Read The Fine Print Of Credit Card Advertising And Crunch The Numbers

by Hank

Beware of credit card advertising at the gas pumpI am a creature of habit. I always use the same gas station on my way home from work. While I will not name the company out of fairness, I wanted to share with you how their credit card advertising is not all that it is cracked up to be when you read the fine print and crunch the numbers.

The Credit Card Advertising Deal Offered

Like most national gas stations, the one that I use has its own gas credit card that works much in the same way as a department store credit card which is run independently of the four major credit card companies: Visa, American Express, MasterCard, and Discover. If you apply for and use the gas station’s credit card, you will qualify for a five cent reduction in the price of gas.

The Fine Print Of Credit Card Advertising

Gas is expensive, and it has been getting worse over the past month or two. While a five cent discount seems like a good deal on the surface, there are stipulations. You have to purchase at least 45 gallons of gas per month, and you can only have the five cent savings apply to a cap of the first 100 gallons that you buy each month.

Crunching The Numbers Of Credit Card Adverting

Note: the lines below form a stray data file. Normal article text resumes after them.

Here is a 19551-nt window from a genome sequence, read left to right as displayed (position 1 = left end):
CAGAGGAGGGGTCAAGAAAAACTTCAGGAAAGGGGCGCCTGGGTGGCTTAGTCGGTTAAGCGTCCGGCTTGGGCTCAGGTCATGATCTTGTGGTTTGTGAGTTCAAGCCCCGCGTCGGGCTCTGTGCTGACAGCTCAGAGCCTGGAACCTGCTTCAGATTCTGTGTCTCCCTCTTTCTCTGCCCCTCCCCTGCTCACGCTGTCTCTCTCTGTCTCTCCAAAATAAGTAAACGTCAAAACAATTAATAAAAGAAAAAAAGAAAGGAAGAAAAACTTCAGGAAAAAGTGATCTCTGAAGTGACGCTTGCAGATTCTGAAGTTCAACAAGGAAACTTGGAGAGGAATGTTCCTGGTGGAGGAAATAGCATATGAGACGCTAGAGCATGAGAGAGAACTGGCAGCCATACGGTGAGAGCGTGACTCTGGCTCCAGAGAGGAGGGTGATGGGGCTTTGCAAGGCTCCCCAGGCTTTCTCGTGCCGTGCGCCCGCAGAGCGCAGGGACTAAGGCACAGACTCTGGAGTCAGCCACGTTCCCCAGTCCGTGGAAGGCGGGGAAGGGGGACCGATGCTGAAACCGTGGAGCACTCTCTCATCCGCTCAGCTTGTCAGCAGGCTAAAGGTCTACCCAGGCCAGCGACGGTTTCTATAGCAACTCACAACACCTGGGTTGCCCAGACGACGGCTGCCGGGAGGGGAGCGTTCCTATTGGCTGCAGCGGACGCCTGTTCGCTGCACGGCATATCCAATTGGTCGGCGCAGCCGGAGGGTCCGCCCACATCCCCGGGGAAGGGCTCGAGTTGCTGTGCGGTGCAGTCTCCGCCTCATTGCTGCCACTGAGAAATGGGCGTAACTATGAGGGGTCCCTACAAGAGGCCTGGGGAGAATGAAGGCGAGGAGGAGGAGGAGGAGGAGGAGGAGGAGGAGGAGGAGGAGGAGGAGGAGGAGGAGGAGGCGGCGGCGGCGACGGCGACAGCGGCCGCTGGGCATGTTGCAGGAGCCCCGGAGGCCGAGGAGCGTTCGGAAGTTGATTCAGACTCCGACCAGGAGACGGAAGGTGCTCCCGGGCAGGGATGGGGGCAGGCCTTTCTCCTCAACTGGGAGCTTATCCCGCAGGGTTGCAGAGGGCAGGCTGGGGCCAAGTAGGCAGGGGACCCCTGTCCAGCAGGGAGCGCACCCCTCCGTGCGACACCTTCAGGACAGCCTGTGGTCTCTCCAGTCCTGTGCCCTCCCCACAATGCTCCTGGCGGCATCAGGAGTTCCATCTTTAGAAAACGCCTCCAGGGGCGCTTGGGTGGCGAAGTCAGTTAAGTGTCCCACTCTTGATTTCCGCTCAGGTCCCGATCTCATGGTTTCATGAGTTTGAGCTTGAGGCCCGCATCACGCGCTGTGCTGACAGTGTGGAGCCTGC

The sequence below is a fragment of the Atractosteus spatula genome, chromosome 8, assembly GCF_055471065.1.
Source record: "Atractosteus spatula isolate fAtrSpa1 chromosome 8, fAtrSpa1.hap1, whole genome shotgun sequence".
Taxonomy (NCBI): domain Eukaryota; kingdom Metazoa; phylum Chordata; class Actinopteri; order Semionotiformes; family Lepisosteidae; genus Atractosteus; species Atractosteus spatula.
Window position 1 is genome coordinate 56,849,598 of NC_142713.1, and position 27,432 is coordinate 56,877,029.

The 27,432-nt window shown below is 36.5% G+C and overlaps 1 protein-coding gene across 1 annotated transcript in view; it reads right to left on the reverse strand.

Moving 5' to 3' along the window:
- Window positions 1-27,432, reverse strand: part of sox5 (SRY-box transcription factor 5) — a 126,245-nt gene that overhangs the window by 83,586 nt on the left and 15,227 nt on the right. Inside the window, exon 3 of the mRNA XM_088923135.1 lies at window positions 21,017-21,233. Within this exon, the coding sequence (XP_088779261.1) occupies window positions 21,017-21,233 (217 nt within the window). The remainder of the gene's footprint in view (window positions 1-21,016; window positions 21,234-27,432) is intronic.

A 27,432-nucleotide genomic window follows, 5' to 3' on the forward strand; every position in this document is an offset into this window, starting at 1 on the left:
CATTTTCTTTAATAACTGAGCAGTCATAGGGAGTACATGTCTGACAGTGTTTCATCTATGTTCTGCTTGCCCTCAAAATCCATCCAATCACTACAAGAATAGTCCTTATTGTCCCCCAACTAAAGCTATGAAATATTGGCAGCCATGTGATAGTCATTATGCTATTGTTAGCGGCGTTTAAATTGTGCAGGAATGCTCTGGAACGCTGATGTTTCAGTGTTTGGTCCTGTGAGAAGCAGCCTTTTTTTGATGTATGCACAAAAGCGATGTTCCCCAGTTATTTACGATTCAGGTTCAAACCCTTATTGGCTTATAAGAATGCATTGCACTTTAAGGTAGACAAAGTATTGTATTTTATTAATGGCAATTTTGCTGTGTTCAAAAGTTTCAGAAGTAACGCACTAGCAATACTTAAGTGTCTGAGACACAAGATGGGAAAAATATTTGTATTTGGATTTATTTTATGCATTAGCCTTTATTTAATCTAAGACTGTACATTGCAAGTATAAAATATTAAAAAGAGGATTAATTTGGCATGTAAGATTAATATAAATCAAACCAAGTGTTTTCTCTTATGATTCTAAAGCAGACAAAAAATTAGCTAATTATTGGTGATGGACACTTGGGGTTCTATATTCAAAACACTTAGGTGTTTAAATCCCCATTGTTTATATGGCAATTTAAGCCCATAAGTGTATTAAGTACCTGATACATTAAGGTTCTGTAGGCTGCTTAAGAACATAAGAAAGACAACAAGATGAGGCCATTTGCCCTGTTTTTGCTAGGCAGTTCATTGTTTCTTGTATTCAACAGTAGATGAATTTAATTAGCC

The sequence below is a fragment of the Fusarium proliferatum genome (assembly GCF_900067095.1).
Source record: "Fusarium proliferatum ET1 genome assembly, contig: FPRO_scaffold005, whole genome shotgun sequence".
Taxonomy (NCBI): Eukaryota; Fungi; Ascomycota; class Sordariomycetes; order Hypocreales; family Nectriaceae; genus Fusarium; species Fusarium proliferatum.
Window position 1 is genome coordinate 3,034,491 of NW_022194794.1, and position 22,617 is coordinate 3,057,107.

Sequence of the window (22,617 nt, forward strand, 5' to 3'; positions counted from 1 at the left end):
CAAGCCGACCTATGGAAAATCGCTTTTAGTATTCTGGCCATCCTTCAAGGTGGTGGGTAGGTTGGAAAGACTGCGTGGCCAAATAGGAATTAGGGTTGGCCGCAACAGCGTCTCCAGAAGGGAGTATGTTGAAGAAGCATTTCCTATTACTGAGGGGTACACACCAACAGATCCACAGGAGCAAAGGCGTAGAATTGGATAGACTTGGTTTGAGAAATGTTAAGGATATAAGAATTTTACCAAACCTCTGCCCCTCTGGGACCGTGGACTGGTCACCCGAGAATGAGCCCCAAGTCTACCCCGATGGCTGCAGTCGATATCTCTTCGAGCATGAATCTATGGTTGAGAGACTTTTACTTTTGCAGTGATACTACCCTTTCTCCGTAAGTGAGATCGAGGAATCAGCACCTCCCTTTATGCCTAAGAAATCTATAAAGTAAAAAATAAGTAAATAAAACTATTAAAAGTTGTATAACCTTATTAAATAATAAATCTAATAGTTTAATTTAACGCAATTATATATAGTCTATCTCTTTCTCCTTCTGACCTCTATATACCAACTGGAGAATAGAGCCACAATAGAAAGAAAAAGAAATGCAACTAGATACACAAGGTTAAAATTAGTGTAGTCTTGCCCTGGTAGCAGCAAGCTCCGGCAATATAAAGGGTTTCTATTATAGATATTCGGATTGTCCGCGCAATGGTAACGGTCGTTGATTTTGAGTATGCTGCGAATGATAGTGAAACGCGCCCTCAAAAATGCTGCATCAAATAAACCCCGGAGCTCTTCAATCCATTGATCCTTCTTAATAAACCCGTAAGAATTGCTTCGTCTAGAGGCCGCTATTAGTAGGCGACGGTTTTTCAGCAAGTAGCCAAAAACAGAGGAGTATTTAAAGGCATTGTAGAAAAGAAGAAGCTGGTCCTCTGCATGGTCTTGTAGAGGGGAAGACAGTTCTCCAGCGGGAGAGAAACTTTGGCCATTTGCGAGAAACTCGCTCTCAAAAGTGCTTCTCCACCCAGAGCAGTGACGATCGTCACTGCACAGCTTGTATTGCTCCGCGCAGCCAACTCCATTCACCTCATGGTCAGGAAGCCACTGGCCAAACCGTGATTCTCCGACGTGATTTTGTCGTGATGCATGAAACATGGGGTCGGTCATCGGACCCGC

So, for example, if the price of regular unleaded is $2.99 per gallon and you have a 15 gallon gas tank in your car, you can save 75 cents every time you fill up. That equates to a whopping discount of 1.67% of the sticker price of your gasoline. That will of course save you $5 per month and up to $60 per year if you bought 100 gallons of gas using that credit card each month. Most people would be excited about saving $60 on the cost of gas per year. And, they should be. After all, every little bit of savings helps in this economy. The real problem will hit a consumer if they do not pay off their gas credit card at the end of each month. The credit card that specifically offers this deal has an annual percentage rate of 24.99% which like department store credit cards is considerably higher than even a regular Visa, MasterCard, or American Express.

I only bring this example of credit card advertising to people’s attention because these deals are everywhere. Every store seems to have its own credit card, and every card has its own reward system or money back program to entice consumers to apply for more credit and spend money. But, consumers need to be aware of the fine print of credit card advertising. In many instances, these deals that look great on the surface are far from good deals as you dig deeper and crunch the numbers.

(photo credit: Shutterstock)

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